You hear about "amateurs" a lot Bobby Jones, the club's co-founder, never played professionally. He won the Grand Slam in 1930, when it was made up of the U.S. and British Amateur Championships and the U.S. and British Opens. He retired to Georgia in his late 20s, practiced law, and created Augusta National in 1933, hosting the first Masters the following year. For each Masters, a number of top amateur players are included alongside the top-ranked pros, the former champions, and those who have been extended special invitations. Occasionally, one makes the cut and plays the weekend, but regardless, they are all acknowledged in the spirit of Bobby Jones, and the amateur with the lowest score joins the previous year's champion and the winner in Butler Cabin for the awarding of the green jacket.
Rapture and tragedy mingle at the Masters as nowhere else Palmer and Mickelson have each birdied the 18th hole to win. Woods won by 12 shots. But in 1996, Greg Norman endured a terrible Sunday collapse and lost to Nick Faldo (in 1987, Norman also lost in a playoff to Larry Mize, an Augusta native, when Mize holed an improbable chip-in).
Fans who've been watching the Masters since they were ten years old know the course very well During the broadcast, you can expect the golf lover in your life to comment on how Tiger has to "draw his tee shot around the corner on this one" or "keep it under the hole because he doesn't want that downhill putt." This will seem weird at first, but it's an important part of the viewing experience for Masters fans.
The Masters is clubby but not exactly snobbish There are other courses in America that have never hosted a major golf championship and never will. Augusta is basically a small Georgia town, and Augusta National imports its regular membership from the big-city worlds of finance, industry, and government. The membership loves the fact that they can put on the tournament every year and try to create the best possible experience for patrons and TV viewers alike. For example...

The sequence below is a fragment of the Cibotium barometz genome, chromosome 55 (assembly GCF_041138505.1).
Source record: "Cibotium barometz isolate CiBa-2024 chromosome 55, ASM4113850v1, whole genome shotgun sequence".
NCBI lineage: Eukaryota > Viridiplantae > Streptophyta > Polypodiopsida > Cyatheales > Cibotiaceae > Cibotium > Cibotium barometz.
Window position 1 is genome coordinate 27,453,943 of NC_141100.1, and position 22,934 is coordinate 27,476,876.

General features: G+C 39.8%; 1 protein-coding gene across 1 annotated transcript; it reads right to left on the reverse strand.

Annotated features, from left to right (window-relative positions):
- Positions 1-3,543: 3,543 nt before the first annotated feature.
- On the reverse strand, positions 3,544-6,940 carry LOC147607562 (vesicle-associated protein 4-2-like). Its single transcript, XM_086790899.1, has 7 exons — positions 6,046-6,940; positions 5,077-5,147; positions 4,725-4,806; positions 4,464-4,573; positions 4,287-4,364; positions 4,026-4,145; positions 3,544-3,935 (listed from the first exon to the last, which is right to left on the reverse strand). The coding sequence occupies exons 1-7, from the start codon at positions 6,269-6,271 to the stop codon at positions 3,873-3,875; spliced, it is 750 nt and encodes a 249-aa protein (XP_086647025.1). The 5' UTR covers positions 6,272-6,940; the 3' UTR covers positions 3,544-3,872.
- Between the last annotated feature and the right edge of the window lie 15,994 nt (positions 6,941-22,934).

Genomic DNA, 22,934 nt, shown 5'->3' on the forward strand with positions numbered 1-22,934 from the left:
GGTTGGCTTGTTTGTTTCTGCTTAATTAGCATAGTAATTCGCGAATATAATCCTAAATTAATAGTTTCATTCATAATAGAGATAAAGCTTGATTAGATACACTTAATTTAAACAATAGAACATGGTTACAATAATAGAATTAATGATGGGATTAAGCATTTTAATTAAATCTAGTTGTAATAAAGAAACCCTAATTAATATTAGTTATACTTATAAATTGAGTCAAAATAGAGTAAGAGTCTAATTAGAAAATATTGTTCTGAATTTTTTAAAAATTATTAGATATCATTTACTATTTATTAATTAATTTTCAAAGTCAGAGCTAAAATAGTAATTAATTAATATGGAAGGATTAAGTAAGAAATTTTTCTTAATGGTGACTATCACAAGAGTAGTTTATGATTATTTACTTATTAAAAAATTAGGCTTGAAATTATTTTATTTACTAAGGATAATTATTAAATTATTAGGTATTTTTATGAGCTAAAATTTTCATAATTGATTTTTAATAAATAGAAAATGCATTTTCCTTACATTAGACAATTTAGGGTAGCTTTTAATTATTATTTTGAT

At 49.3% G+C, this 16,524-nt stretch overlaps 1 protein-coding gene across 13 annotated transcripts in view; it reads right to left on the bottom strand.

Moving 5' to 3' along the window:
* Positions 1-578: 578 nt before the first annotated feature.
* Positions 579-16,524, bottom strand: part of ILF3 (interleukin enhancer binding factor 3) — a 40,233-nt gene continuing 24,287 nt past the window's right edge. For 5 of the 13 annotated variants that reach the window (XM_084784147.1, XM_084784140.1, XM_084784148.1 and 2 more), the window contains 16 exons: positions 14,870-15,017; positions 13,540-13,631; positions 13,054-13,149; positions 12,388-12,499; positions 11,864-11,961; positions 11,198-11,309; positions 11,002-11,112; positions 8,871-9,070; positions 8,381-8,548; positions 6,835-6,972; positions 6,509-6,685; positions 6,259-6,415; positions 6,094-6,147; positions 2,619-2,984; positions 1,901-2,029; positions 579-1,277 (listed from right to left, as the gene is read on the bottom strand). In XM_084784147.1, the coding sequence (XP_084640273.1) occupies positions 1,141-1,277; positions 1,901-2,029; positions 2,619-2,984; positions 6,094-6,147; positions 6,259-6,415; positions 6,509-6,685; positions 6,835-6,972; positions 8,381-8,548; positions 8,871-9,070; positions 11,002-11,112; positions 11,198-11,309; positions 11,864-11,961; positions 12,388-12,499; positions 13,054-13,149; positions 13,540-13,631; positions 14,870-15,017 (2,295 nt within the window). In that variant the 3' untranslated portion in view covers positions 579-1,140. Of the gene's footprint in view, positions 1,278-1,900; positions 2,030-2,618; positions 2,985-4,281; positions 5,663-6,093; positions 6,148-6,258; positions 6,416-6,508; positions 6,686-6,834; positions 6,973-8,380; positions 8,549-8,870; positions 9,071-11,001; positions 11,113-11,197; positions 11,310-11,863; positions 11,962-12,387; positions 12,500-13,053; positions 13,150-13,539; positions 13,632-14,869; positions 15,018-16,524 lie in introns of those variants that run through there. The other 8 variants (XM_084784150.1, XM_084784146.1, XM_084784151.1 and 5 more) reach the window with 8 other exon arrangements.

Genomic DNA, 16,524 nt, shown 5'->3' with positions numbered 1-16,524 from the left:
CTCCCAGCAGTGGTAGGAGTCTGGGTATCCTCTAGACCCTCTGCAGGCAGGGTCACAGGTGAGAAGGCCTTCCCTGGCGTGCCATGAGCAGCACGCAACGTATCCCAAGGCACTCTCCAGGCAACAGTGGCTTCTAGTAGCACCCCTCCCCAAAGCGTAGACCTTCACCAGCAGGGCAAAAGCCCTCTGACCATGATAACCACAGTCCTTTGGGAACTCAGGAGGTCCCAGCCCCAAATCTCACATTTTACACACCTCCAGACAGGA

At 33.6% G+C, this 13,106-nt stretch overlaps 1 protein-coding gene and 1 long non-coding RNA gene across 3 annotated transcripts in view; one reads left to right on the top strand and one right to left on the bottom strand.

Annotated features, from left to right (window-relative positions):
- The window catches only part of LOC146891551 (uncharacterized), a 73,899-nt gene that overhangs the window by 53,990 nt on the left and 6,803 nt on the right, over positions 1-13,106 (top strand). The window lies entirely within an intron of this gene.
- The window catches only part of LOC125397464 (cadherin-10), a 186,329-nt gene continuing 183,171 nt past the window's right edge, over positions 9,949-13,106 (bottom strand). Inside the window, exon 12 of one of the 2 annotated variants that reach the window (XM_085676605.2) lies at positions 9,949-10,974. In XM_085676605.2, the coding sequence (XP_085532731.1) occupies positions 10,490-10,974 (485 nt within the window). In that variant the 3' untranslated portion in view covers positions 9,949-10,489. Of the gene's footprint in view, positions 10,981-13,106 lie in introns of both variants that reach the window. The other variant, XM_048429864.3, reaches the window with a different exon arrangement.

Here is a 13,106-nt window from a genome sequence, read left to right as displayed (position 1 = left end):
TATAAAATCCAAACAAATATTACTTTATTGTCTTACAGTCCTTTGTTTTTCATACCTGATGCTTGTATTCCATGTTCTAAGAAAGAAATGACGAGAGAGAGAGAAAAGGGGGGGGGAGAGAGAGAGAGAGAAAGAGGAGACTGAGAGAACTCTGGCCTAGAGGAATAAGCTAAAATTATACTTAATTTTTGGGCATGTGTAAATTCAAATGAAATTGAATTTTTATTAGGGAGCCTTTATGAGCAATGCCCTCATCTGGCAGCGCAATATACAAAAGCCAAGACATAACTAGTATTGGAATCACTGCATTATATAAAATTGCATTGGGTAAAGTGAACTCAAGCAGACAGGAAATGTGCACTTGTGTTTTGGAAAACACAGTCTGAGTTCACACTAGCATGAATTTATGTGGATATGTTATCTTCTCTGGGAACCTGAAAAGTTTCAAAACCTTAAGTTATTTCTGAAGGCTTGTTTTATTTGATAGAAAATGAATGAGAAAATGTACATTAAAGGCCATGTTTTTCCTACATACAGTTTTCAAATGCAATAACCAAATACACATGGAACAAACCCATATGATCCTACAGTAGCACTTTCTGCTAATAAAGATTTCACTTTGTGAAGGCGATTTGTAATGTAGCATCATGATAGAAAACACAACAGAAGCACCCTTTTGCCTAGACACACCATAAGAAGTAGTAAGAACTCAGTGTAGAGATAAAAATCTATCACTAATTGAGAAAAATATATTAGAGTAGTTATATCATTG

There are almost no commercials Where are the ads? Augusta prefers the viewing experience to be mostly uninterrupted. For years, the only thing you ever saw was Cadillac ads, and not many of them. The Masters is one of the least commercialized events in modern sports. The only logo they want you to see belongs to the club.
Where's Gary McCord? CBS has been broadcasting the Masters for decades, but one of their most popular commentators, Gary McCord, was banned from Augusta National because in 1995, while on air, he said that one of the greens was so fast it was as if it has been "bikini waxed." The members were not amused. He hasn't been back since.
The Masters is your best chance all year to see the top players battle each other The Masters is supreme golf theater. Only the top players on the various pro tours get in, so unlike other majors, such as the U.S. Open or PGA Championship, it's uncommon for a player to arrive from out of nowhere to win. Players who have competed on the course several times before have an advantage. The course rewards power, shotmaking, and a deft touch around the greens, so players need to bring a complete game. Finally, the top players also try to achieve their early-season "peak" at the Masters.
If you're watching with a male of the species, don't be surprised if he sheds a tear at some point during the weekend Many Masters fans have memories of watching the tournament with fathers, grandfathers, uncles, and brothers. The pink shrubbery, the green fairways, the white bunkers, the blue skies--it has created a deep, emotional sense memory for many men that waits all year for its opportunity to come out.